JWZ translated Apple's Don Melton diplomatic reasoning for choosing Konqueror over Mozilla ("The size of your code and ease of development within that code made it a better choice for us than other open source projects ? clean design") thus:-
" 'Even though some of us used to work on Mozilla, we have to admit that the Mozilla code is a gigantic, bloated mess, not to mention slow, and with an internal API so flamboyantly baroque that frankly we can't even comprehend where to begin. Also did we mention big and slow and incomprehensible?'".
Well, perhaps Phoenix, which is a great browser on Linux and Windows, suggesting that all is not lost. But increasingly Mozilla looks like a salvage operation and its legacy might be a great bug-reporting tool and cross-platform UI toolkit rather than a browser that could have shook the world. (And how many cross-platform UI toolkits does the world need, do you Zinc? Someone AWT to count them.)
But we digress.
The other reason for spending time in OS X is the excellent early Bluetooth code which is as promising as the Safari work. I've been very impressed with the contacts sync, file transfer between my T68i and Jagwyre, using the bog-standard D-Link USB dongle. I've happily been using it as a wireless modem on AT&T's GPRS network here (which in the Bay Area, is quite outstanding).
The similarity with Safari is that both are very first baby steps, but both appear to be very clean and well-designed and very focused engineering efforts. And that nurtures confidence. I've little doubt that by summer I'll be able to surf exclusively in Safari, and more importantly, I reckon Apple will have a Bluetooth engine second to none. With revolutionary devices like Nokia's 3650 and Sony Ericsson's P800 just around the corner, that matters a great deal.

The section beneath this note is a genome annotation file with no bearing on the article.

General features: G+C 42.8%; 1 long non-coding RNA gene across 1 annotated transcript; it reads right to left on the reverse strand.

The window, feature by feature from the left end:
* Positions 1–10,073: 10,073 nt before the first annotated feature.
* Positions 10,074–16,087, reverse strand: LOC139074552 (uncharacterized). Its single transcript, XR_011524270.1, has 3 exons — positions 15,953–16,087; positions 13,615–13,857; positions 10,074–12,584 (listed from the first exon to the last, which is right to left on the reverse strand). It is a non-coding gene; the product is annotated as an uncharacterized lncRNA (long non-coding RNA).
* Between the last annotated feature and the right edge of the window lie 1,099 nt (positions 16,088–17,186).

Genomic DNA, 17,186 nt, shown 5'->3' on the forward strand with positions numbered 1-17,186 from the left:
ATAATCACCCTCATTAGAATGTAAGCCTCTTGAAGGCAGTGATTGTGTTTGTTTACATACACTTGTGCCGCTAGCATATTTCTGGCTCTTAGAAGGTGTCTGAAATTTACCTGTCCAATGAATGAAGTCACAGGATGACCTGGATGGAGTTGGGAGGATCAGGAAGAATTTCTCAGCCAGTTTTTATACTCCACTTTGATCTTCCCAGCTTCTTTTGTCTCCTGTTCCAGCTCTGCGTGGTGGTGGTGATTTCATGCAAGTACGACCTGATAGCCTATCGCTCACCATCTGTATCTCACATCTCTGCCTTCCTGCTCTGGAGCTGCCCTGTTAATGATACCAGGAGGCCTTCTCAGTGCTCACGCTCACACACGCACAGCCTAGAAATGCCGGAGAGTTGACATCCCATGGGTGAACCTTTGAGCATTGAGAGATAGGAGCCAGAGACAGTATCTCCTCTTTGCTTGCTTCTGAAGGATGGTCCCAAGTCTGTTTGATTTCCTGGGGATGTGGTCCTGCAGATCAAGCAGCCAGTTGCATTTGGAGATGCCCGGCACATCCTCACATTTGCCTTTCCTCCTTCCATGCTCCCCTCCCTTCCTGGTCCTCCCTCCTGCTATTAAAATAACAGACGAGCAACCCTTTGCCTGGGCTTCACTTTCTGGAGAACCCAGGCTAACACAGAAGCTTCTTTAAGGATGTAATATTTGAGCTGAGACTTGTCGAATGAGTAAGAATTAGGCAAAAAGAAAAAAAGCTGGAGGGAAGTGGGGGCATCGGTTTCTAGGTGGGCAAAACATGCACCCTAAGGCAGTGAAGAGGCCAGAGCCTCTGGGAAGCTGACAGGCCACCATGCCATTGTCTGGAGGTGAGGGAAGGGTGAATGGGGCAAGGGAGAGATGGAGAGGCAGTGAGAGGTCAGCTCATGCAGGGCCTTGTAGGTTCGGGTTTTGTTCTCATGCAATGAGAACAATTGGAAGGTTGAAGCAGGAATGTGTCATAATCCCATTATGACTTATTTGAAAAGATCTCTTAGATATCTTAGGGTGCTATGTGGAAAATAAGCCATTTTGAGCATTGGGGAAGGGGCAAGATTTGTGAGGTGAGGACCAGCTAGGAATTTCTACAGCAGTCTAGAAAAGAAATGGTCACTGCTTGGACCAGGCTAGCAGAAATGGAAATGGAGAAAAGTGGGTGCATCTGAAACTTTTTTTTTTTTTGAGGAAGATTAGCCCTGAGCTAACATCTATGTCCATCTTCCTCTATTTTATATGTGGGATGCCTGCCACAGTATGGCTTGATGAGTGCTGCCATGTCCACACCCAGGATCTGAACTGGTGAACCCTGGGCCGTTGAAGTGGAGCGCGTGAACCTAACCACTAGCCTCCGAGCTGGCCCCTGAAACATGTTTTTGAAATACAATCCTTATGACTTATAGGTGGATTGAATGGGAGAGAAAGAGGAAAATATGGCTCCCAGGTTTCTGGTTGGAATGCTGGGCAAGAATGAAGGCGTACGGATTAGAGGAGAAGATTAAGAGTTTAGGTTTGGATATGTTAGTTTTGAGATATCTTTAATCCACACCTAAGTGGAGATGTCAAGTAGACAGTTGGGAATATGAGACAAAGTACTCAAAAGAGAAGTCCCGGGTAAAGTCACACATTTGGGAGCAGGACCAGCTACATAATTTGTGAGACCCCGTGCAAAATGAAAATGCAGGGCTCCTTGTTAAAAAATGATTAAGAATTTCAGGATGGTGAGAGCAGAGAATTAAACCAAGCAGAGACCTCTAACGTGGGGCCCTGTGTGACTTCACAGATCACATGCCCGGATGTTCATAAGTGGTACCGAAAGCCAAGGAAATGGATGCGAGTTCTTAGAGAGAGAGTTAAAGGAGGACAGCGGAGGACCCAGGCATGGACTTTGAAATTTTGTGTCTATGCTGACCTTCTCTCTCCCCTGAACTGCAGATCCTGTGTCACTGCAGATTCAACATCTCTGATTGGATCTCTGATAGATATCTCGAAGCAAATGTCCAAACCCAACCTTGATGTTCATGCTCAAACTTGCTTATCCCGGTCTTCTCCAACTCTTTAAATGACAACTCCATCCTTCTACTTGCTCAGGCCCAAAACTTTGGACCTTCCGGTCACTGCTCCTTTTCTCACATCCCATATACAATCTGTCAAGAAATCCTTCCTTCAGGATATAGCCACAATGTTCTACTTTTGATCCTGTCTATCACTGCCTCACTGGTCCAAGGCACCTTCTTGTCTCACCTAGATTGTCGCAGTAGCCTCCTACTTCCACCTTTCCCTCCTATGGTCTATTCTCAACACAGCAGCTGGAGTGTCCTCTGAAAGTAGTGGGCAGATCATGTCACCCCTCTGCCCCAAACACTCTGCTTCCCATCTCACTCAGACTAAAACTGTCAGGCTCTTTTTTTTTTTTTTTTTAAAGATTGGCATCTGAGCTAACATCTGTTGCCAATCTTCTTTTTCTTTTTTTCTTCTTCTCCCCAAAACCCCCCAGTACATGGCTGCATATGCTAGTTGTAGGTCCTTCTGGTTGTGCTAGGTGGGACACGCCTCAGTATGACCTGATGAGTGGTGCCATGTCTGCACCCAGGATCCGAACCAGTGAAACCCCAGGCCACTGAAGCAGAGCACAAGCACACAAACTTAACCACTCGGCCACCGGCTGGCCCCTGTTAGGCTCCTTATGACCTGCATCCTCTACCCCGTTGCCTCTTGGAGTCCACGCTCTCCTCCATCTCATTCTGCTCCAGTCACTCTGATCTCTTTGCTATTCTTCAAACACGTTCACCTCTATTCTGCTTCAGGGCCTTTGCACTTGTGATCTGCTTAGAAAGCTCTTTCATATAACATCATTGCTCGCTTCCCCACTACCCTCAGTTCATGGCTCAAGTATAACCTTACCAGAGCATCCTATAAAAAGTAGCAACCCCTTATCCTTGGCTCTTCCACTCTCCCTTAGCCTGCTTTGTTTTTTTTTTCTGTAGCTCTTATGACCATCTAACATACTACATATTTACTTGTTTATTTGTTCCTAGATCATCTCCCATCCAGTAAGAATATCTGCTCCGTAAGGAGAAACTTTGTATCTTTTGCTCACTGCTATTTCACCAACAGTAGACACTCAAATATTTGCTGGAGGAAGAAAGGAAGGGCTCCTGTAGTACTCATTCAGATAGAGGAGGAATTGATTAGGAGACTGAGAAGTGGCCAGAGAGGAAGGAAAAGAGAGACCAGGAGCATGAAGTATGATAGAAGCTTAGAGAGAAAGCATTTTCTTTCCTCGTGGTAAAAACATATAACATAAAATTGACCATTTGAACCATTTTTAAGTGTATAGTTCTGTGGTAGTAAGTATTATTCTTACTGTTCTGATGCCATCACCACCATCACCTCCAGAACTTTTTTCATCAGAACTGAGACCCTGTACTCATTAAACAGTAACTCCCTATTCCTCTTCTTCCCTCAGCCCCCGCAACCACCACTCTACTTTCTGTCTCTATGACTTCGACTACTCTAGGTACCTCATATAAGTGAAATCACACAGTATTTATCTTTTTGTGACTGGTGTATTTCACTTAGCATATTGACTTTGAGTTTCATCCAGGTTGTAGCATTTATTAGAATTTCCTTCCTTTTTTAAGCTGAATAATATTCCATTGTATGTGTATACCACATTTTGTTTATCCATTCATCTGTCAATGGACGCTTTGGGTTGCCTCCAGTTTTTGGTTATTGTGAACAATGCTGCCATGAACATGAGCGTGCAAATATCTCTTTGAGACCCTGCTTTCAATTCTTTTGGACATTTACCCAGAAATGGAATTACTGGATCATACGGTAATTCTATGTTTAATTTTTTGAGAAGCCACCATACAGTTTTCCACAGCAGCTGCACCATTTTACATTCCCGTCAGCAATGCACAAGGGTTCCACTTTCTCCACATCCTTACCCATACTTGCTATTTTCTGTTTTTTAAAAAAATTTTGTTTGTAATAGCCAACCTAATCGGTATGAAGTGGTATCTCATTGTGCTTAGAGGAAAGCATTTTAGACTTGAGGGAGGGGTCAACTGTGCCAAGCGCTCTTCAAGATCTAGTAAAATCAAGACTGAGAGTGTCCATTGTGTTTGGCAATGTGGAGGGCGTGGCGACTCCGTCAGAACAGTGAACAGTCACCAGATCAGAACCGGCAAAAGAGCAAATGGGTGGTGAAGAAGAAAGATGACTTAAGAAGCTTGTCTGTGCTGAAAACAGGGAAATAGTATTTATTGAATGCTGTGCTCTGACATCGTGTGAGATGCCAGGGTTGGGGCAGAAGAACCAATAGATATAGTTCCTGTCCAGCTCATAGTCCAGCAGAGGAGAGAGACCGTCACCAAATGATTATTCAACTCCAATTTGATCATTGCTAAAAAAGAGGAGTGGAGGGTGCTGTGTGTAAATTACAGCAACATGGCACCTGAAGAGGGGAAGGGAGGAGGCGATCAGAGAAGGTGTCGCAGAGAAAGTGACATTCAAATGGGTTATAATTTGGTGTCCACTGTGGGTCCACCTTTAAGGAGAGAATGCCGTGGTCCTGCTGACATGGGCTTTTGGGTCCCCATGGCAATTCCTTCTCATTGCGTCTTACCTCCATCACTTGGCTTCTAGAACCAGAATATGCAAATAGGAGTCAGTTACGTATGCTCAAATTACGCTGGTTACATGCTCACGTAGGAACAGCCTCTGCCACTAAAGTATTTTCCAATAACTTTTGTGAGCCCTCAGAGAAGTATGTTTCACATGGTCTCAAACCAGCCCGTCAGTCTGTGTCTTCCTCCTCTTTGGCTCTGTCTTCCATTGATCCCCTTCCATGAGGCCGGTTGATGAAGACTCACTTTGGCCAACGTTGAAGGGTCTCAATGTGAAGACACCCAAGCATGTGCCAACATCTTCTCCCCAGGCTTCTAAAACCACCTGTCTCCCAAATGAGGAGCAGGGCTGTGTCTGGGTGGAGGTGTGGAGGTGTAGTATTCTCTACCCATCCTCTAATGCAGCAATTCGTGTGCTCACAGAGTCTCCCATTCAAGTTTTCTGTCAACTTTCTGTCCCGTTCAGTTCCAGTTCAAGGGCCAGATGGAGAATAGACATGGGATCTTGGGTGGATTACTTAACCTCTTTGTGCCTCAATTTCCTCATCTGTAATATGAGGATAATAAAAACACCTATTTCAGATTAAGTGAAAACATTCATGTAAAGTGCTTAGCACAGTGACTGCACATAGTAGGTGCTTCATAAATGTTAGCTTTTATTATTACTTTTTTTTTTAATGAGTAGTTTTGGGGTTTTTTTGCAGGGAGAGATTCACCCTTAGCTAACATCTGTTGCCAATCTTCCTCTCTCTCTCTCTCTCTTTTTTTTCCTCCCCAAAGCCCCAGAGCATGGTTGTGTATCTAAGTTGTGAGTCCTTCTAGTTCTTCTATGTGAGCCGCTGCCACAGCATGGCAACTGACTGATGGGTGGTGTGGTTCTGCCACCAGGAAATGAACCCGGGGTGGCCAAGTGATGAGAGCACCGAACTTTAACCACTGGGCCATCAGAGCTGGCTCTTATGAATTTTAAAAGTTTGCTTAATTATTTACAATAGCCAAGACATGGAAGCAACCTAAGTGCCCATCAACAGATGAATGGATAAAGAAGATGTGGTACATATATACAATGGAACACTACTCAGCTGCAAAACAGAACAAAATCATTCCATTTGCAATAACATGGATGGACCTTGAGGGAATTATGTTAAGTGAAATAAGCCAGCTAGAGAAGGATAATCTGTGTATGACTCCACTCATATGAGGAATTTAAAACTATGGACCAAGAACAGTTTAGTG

(The former got a must-read early rave in InfoWorld this week: "The more we read, the more we thought "this isn?t a phone. Quite right; voice calls are almost tangential to its design? [it is] clearly a networked pocket computer, a portable mesh node," wrote Tom Yager.)
After Jagwyre debuted I still wasn't convinced the platform was moving forward. In some respects it seemed to moving sideways or even backwards.
It's still full of absurd UI hang-ups: yes, you have to smack the clock after reviving the Mac from sleep to get the right time, and cycling through an application's windows will not retrieve minimized windows, for example. Drive icons move around at random on the desktop, and you'll all know the sideways jig that moves all your desktop icons to the right if you place one too far to the left. That one's fun: it's like an amateur choir shuffling discreetly off stage after a particularly lousy recital.
But I think that with Safari and the Bluetooth work OS X has regained some real forward momentum. With some wrinkly ports regaining some of their former luster (I'm very impressed with the improvements in Connectix's Virtual PC 6.0) and intriguing new applications (Tinderbox, Spring, NetNewsWire) arriving and/or maturing fast, I see little reason to look back right now. ®